Schiaparelli was a shy woman of few words and a notoriously low self-esteem. She was confident in her skills for design, but rarely had her photograph taken and hid herself away in the corner of her Parisian studio. Amidst the seemingly shy exterior, Schiaparelli produced shocking garments, in loud colors and with extravagant detail. Sometimes, it seems that larger than life characters such as Cher, Elton John and Cher would have easily been her patrons in the 1930s. Schiaparelli's work is drastically contrasted when naming her colleagues/competitors of the time: Christian Dior, Chanel, Yves Saint Laurent, Paul Poiret. All these designers were undoubtedly dressing the female form in their unique ways, but it seems that Schiaparelli's work in particular strayed away from the overt feminism or conformity that was highly accepted as the standard for beauty at the time.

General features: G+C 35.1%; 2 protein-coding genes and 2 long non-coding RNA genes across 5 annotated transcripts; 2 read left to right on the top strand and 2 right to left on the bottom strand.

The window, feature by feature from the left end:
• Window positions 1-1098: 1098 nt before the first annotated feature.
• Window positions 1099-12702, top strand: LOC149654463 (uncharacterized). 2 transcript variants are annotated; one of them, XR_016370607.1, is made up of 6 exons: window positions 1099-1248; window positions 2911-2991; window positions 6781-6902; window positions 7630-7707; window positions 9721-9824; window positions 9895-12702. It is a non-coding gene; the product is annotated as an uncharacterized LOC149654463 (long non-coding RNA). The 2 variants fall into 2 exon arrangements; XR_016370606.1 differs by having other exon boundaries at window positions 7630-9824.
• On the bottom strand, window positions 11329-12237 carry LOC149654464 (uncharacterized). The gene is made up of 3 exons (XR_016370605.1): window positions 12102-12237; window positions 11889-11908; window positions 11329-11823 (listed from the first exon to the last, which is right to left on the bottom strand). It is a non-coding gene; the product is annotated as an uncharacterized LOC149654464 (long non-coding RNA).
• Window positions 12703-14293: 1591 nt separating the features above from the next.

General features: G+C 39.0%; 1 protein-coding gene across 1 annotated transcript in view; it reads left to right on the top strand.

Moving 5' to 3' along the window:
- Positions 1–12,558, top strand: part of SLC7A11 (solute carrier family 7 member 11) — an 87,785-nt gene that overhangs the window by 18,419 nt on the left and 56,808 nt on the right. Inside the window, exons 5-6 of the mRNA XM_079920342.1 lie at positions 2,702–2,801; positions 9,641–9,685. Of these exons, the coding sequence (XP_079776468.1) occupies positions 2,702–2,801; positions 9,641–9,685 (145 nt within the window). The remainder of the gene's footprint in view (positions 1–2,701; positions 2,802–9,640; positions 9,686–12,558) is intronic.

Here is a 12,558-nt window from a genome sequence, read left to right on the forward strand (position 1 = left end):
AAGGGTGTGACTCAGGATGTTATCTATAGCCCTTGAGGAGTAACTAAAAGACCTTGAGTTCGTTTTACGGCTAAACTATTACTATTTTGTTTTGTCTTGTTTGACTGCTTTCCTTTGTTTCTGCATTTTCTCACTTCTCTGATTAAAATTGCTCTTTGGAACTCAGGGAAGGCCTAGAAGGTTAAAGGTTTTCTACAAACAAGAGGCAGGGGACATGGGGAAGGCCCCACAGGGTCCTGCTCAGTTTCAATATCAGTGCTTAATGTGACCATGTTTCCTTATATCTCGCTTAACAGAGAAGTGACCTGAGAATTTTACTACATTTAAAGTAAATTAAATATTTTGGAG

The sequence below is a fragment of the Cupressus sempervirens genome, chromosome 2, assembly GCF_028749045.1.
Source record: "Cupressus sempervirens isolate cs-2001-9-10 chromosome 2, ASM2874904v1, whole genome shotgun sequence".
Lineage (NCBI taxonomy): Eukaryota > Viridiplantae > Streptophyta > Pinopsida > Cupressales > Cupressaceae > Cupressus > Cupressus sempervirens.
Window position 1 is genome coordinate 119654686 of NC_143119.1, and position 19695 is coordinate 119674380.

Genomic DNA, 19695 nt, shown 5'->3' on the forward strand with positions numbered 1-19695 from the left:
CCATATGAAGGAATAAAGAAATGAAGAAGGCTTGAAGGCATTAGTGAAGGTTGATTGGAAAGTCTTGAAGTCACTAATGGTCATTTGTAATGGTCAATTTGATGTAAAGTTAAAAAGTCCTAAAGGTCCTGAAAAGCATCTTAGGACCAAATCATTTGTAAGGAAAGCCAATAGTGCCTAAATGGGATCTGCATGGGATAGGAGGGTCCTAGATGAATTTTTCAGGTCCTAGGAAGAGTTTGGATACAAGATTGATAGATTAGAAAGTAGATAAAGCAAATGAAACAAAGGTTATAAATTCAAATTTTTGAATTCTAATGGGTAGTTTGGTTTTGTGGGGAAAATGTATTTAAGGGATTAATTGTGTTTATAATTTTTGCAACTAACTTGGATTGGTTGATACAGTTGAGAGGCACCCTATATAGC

Schiaparelli was inspired by the quirky and the idiosyncratic and pushed the boundaries of what a garment should "do" for a woman. Some of the designers that remind me most of Schiapiarelli's legacy and philosophy are: Jean Charles de Castelbajac, Rei Kawakubo, Frankie Morello and Kansai Yamamoto.
Japanese designers have been heralded as innovators in their own right since the 1980s and Kawakubo (of Commes des Garcons) and Kansai Yamamoto were strong frontrunners in the movement that brought Japanese design and fashion to the world. This continuing movement for the surrealist in the fashion world has not been lost.... Icons and patrons such as Lady Gaga and Roisin Murphy continue to wear avant-garde fashions in the everyday and shock the world. I wanted to just introduce you to JC de CASTELBAJAC (England) and Frankie Morello (Italy)
JC de CASTELBAJAC: Spring 2011
remind you of this: